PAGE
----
“Over the past several years, law enforcement and the FBI have received information about young, college-aged men who were found deceased in rivers in the Midwest,” said the FBI in a 2008 press release. “The FBI has reviewed the information about the victims provided by two retired police detectives, who have dubbed these incidents the ‘Smiley Face Murders,’ and interviewed an individual who provided information to the detectives.
“To date, we have not developed any evidence to support links between these tragic deaths or any evidence substantiating the theory that these deaths are the work of a serial killer or killers. The vast majority of these instances appear to be alcohol-related drownings. The FBI will continue to work with the local police in the affected areas to provide support as requested.”
In 2010, the Center for Homicide Research also published a lengthy report debunking the Smiley Face Killers theory.
Gannon said he isn’t fazed by the criticism. In fact, The Daily Beast reported he has mortgaged his home and maxed out his credit cards trying to solve these cases. The publication added that the only thing that stopped him for 18 months was a bout with cancer in 2004.
“I know there was some homicide group that said we didn’t know what we were talking about, but I never saw one piece of forensic evidence in that group to disprove us,” said Gannon. “All they did was take articles from the news media and linked them together as a paper. Any kid in high school could write that paper. That’s not a comprehensive paper.”
“People have their own opinions,” he added. “That was one of the reasons we wrote a forensic textbook to provide homicides. … if we were wrong about these cases being homicides, we wanted to know for sure. Nobody ever came to us to show us that they missed this critical piece of evidence in these cases that were homicides.”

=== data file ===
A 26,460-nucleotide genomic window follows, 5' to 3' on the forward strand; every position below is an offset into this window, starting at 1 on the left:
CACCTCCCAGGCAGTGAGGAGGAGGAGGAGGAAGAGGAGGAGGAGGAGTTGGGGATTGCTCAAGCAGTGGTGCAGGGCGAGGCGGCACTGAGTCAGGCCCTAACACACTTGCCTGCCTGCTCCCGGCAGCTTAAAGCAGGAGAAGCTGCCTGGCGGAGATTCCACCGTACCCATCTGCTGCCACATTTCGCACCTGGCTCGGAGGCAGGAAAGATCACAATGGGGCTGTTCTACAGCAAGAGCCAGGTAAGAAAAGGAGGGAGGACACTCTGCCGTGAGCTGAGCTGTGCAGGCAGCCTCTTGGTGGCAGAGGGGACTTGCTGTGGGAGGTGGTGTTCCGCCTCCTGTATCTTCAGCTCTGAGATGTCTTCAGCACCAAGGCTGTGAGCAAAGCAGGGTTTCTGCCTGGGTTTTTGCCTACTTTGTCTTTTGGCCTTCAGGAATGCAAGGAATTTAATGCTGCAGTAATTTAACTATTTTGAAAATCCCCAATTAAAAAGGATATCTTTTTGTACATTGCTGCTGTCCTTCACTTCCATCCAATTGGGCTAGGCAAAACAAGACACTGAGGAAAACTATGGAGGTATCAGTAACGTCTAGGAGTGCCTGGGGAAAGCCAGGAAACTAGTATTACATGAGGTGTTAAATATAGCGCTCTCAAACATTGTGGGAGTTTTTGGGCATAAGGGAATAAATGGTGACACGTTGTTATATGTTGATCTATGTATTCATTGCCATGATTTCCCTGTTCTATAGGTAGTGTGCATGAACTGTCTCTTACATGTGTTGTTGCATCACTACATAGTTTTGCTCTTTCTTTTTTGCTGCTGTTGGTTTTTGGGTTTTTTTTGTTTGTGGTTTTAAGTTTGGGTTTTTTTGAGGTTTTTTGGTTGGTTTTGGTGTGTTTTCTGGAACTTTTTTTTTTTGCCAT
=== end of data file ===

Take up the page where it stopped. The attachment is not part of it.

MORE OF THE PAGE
The Daily Beast added that some change did come from questioning these cases. Chris Jenkins, a 21-year-old University of Minnesota student, vanished after leaving a Minneapolis bar in 2002. His body was found floating in the Mississippi River on his back with his arms crossed across his chest four months later. The site noted that while Jenkins’ death was initially classified as an accidental drowning, police later agreed to change it to homicide in 2006.
James' parents participated in the Oxygen show to set the record straight about their son. They previously launched a nonprofit organization to help other families in similar situations.
“He worked full-time, lived on his own, and was attending college full-time to earn his master’s degree in a city he loved,” they wrote. “He was very active in swimming, running, biking and loved music and dancing. He enjoyed life to the fullest and trusted everyone. His future plans included attending law school, traveling, getting married and starting a family.
“… We struggled on a daily basis trying to find answers-running into red tape and contradicting policies of local agencies and unresponsive authority figures. We did not know where to turn for help. We want to make changes so that this doesn’t happen to the next family of a missing person.”
Gannon added the Oxygen show will allow viewers to see and judge for themselves. But his goal is to help find answers for grieving family members still wondering what led to such a tragic demise.
“We thought, you know what, let’s put out what we have in the court of public opinion,” he said. “And if the people don’t think there is anything here, then you know, that’s it. But… a lot of experts are going to come up on this show. … And we want them to look at [these cases].”
"Smiley Face Killers: The Hunt for Justice" airs Jan. 19 at 7 p.m. on Oxygen.